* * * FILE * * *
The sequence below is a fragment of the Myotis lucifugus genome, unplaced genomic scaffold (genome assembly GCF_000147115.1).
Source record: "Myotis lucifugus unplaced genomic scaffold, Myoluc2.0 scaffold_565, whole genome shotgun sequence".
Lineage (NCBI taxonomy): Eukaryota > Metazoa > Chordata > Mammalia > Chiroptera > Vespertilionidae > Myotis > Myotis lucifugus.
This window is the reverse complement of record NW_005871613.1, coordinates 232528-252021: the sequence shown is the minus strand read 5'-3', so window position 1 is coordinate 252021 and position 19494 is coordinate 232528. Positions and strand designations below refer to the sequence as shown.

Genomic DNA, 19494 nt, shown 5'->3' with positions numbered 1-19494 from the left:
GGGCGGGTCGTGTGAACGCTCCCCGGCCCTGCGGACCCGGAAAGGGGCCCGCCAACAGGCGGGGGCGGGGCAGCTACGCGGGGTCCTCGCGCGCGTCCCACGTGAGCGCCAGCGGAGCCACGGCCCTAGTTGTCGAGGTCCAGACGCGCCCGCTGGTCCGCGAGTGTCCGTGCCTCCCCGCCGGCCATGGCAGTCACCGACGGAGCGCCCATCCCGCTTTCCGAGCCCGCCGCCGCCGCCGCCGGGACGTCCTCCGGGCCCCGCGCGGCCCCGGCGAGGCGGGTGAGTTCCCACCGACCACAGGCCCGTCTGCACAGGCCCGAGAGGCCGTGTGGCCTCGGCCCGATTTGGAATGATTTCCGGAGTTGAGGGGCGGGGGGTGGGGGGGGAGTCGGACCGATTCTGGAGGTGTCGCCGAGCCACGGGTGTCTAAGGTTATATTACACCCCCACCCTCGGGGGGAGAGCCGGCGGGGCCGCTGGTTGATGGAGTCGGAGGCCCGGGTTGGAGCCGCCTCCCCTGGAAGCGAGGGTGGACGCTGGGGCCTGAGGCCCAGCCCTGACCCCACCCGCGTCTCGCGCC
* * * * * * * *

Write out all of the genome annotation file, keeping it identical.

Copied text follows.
The sequence below is a fragment of the Myotis lucifugus genome, unplaced genomic scaffold (genome assembly GCF_000147115.1).
Source record: "Myotis lucifugus unplaced genomic scaffold, Myoluc2.0 scaffold_565, whole genome shotgun sequence".
Lineage (NCBI taxonomy): Eukaryota > Metazoa > Chordata > Mammalia > Chiroptera > Vespertilionidae > Myotis > Myotis lucifugus.
This window is the reverse complement of record NW_005871613.1, coordinates 232528-252021: the sequence shown is the minus strand read 5'-3', so window position 1 is coordinate 252021 and position 19494 is coordinate 232528. Positions and strand designations below refer to the sequence as shown.

Genomic DNA, 19494 nt, shown 5'->3' with positions numbered 1-19494 from the left:
GGGCGGGTCGTGTGAACGCTCCCCGGCCCTGCGGACCCGGAAAGGGGCCCGCCAACAGGCGGGGGCGGGGCAGCTACGCGGGGTCCTCGCGCGCGTCCCACGTGAGCGCCAGCGGAGCCACGGCCCTAGTTGTCGAGGTCCAGACGCGCCCGCTGGTCCGCGAGTGTCCGTGCCTCCCCGCCGGCCATGGCAGTCACCGACGGAGCGCCCATCCCGCTTTCCGAGCCCGCCGCCGCCGCCGCCGGGACGTCCTCCGGGCCCCGCGCGGCCCCGGCGAGGCGGGTGAGTTCCCACCGACCACAGGCCCGTCTGCACAGGCCCGAGAGGCCGTGTGGCCTCGGCCCGATTTGGAATGATTTCCGGAGTTGAGGGGCGGGGGGTGGGGGGGGAGTCGGACCGATTCTGGAGGTGTCGCCGAGCCACGGGTGTCTAAGGTTATATTACACCCCCACCCTCGGGGGGAGAGCCGGCGGGGCCGCTGGTTGATGGAGTCGGAGGCCCGGGTTGGAGCCGCCTCCCCTGGAAGCGAGGGTGGACGCTGGGGCCTGAGGCCCAGCCCTGACCCCACCCGCGTCTCGCGCC